"Never in all my born days," smiled Tam under his breath during the ceremony, "would I ever have predicted that I would swear my oath of honor and allegiance to a red-haired fox!"
"At least she's not an English fox!" chuckled William in his deep Highland brogue, spitting out the word English as if it were sour milk in his mouth. He then quickly removed his blue bonnet, curled his long bushy tail and dropped to his knee. The two looked at each other with wide, whimsical eyes and whispered, "Tally Ho!" in unison with a wink and a grin, breaking the serious moment with the giddiness of having simultaneously hit upon the same joke.
Although they were giggling in whispers, they were just loud enough to prompt a grand "Huh-rrumph!" and an over-the-shoulder, stern priest's glance from the black cassocked bear kneeling in front of them. Tam and William instantly fell silent in rebuke, but could not keep from letting an occasional snicker slip out under their breath.
So twice, in as many weeks, the pair had sworn their honor and allegiance, a thing not to be lightly given. Especially in light of the fact that the new-born Scottish Queen was the great-niece of their recent foe, Henry the Eighth, King of England, the wiliest, most fearsome fox of all!
Yet, in this allegiance, Tam O'Hare had found some conflict. As an Irish lord, he was subject to the rule of the English king, Henry the Eighth, who reigned over England and Ireland. However, Tam's grandmother was a cousin to James the Fourth, the previous King of Scotland, who himself had been married to Margaret Tudor, King Henry the Eighth's sister. These royal relatives of Tam's grandmother gave Tam a sort of dual-citizenship. He was indeed an English subject, yet his grandmother's family ties gave Tam the right of Scottish citizenship - and peerage - even though he was an English subject of Irish birth.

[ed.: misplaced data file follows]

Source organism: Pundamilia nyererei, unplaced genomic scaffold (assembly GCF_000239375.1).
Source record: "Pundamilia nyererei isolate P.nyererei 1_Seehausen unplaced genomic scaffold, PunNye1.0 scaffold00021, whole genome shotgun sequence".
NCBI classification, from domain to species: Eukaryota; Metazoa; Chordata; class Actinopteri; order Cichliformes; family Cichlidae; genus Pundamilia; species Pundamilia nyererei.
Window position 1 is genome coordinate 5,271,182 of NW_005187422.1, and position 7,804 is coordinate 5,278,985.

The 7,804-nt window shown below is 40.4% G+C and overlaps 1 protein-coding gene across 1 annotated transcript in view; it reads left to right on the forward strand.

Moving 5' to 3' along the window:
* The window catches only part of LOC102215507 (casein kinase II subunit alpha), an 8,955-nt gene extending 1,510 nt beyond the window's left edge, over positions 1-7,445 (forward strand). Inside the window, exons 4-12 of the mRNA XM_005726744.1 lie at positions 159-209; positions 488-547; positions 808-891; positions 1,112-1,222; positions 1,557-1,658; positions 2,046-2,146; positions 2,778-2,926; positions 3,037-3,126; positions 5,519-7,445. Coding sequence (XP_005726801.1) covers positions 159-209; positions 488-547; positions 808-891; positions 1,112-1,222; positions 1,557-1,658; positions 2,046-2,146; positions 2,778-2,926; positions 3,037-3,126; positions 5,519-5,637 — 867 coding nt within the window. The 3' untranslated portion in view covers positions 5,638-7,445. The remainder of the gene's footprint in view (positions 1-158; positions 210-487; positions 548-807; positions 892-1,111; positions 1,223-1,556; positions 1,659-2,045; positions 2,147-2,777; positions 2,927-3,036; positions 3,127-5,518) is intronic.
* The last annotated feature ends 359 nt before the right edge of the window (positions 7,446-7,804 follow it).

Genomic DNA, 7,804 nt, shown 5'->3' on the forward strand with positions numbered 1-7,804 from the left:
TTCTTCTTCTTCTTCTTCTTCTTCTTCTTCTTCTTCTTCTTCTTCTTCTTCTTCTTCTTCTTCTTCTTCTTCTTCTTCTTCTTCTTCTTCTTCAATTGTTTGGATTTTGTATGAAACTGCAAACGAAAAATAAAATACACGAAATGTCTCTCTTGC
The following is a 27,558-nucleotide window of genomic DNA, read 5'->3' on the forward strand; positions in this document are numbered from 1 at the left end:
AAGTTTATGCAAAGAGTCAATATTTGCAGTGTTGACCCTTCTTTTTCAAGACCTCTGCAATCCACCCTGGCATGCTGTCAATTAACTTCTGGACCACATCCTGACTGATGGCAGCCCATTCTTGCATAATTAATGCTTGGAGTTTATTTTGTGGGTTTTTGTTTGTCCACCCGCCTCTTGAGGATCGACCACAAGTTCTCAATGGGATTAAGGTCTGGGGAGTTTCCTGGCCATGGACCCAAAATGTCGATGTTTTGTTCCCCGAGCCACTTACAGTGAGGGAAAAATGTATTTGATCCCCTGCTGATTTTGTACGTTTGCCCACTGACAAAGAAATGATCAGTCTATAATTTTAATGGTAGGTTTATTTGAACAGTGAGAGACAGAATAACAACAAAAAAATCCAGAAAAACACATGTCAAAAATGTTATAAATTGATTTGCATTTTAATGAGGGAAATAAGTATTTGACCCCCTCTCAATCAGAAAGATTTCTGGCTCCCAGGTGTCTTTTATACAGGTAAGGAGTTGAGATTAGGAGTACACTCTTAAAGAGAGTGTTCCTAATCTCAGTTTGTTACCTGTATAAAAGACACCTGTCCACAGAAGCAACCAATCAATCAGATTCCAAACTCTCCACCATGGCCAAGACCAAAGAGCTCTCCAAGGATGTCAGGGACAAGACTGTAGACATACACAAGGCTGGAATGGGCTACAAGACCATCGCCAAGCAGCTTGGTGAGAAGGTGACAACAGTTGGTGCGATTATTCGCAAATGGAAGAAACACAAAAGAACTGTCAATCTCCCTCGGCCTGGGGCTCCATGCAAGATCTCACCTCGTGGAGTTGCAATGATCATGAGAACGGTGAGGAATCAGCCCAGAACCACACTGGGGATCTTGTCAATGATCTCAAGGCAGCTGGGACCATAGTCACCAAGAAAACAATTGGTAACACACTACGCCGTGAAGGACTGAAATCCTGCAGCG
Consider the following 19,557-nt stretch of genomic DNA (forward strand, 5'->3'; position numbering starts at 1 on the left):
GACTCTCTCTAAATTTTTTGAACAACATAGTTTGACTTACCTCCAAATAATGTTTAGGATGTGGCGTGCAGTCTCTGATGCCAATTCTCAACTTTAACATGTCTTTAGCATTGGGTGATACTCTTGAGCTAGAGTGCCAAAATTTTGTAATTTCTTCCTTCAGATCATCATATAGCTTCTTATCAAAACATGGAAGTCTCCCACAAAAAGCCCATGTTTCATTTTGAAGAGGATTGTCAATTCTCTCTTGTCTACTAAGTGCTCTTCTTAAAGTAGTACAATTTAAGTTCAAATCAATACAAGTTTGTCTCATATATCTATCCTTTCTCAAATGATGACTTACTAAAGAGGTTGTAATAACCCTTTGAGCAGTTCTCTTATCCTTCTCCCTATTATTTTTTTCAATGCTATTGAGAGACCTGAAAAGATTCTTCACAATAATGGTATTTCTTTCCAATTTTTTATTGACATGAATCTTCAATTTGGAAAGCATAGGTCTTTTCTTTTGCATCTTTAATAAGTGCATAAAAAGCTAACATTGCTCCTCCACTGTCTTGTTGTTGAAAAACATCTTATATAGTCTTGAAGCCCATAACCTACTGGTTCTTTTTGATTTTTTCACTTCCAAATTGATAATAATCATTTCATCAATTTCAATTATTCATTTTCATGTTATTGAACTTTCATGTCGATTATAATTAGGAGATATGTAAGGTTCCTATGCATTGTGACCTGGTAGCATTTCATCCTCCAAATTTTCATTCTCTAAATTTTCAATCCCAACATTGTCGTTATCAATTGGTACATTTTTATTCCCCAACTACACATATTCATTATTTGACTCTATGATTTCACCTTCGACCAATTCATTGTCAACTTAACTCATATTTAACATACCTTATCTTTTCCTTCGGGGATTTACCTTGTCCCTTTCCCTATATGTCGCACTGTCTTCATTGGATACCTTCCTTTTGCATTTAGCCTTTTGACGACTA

And if that isn't confusing enough, this long string of mixed up, intricately intertwined marriages between the ruling families of England, Ireland and Scotland (as well as the long list of relatives associated with each and every monarch) left Tam somehow related in a distant way to almost every king, queen, duke or duchess from Belfast to Edinburgh, Inverness to York, Dublin to London. And all of this placed him in what sometimes seems like a very confusing, discombobulated set of loyalties and allegiances.